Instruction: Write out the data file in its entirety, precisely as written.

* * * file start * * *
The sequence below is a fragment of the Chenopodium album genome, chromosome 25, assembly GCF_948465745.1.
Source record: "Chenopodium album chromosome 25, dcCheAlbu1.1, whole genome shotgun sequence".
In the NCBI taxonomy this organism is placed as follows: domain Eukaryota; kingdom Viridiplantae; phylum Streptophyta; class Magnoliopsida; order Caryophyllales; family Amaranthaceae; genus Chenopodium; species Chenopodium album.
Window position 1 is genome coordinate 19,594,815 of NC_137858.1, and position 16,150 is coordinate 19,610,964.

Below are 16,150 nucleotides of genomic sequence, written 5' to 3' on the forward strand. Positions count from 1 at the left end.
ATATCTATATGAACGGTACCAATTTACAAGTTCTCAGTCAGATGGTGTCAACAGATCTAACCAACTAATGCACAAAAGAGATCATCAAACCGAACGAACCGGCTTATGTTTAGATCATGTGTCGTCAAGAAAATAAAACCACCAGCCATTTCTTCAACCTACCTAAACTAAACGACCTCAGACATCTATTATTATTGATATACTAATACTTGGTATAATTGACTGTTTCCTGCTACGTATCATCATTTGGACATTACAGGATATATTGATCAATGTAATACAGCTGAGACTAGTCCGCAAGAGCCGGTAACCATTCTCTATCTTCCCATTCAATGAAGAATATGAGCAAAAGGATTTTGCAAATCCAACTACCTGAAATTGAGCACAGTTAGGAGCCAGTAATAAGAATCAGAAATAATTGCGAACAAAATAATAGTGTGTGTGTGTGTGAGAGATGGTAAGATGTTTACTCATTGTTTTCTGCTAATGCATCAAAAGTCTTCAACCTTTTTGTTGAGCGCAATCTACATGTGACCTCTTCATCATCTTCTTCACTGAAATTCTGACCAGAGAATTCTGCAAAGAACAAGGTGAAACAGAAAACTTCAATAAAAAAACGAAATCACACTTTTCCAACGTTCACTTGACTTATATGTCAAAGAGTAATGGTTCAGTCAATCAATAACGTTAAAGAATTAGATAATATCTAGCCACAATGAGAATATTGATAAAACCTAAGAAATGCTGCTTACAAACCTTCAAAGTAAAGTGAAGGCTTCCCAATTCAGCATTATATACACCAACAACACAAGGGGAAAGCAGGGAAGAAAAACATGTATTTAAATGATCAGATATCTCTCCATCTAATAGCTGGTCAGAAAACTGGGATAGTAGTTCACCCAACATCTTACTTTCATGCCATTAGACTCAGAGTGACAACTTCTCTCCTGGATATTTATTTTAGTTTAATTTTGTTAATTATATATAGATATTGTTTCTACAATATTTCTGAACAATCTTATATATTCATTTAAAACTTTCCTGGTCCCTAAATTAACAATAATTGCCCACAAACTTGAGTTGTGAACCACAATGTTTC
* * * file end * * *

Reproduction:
The sequence below is a fragment of the Chenopodium album genome, chromosome 25, assembly GCF_948465745.1.
Source record: "Chenopodium album chromosome 25, dcCheAlbu1.1, whole genome shotgun sequence".
In the NCBI taxonomy this organism is placed as follows: domain Eukaryota; kingdom Viridiplantae; phylum Streptophyta; class Magnoliopsida; order Caryophyllales; family Amaranthaceae; genus Chenopodium; species Chenopodium album.
Window position 1 is genome coordinate 19,594,815 of NC_137858.1, and position 16,150 is coordinate 19,610,964.

Below are 16,150 nucleotides of genomic sequence, written 5' to 3' on the forward strand. Positions count from 1 at the left end.
ATATCTATATGAACGGTACCAATTTACAAGTTCTCAGTCAGATGGTGTCAACAGATCTAACCAACTAATGCACAAAAGAGATCATCAAACCGAACGAACCGGCTTATGTTTAGATCATGTGTCGTCAAGAAAATAAAACCACCAGCCATTTCTTCAACCTACCTAAACTAAACGACCTCAGACATCTATTATTATTGATATACTAATACTTGGTATAATTGACTGTTTCCTGCTACGTATCATCATTTGGACATTACAGGATATATTGATCAATGTAATACAGCTGAGACTAGTCCGCAAGAGCCGGTAACCATTCTCTATCTTCCCATTCAATGAAGAATATGAGCAAAAGGATTTTGCAAATCCAACTACCTGAAATTGAGCACAGTTAGGAGCCAGTAATAAGAATCAGAAATAATTGCGAACAAAATAATAGTGTGTGTGTGTGTGAGAGATGGTAAGATGTTTACTCATTGTTTTCTGCTAATGCATCAAAAGTCTTCAACCTTTTTGTTGAGCGCAATCTACATGTGACCTCTTCATCATCTTCTTCACTGAAATTCTGACCAGAGAATTCTGCAAAGAACAAGGTGAAACAGAAAACTTCAATAAAAAAACGAAATCACACTTTTCCAACGTTCACTTGACTTATATGTCAAAGAGTAATGGTTCAGTCAATCAATAACGTTAAAGAATTAGATAATATCTAGCCACAATGAGAATATTGATAAAACCTAAGAAATGCTGCTTACAAACCTTCAAAGTAAAGTGAAGGCTTCCCAATTCAGCATTATATACACCAACAACACAAGGGGAAAGCAGGGAAGAAAAACATGTATTTAAATGATCAGATATCTCTCCATCTAATAGCTGGTCAGAAAACTGGGATAGTAGTTCACCCAACATCTTACTTTCATGCCATTAGACTCAGAGTGACAACTTCTCTCCTGGATATTTATTTTAGTTTAATTTTGTTAATTATATATAGATATTGTTTCTACAATATTTCTGAACAATCTTATATATTCATTTAAAACTTTCCTGGTCCCTAAATTAACAATAATTGCCCACAAACTTGAGTTGTGAACCACAATGTTTC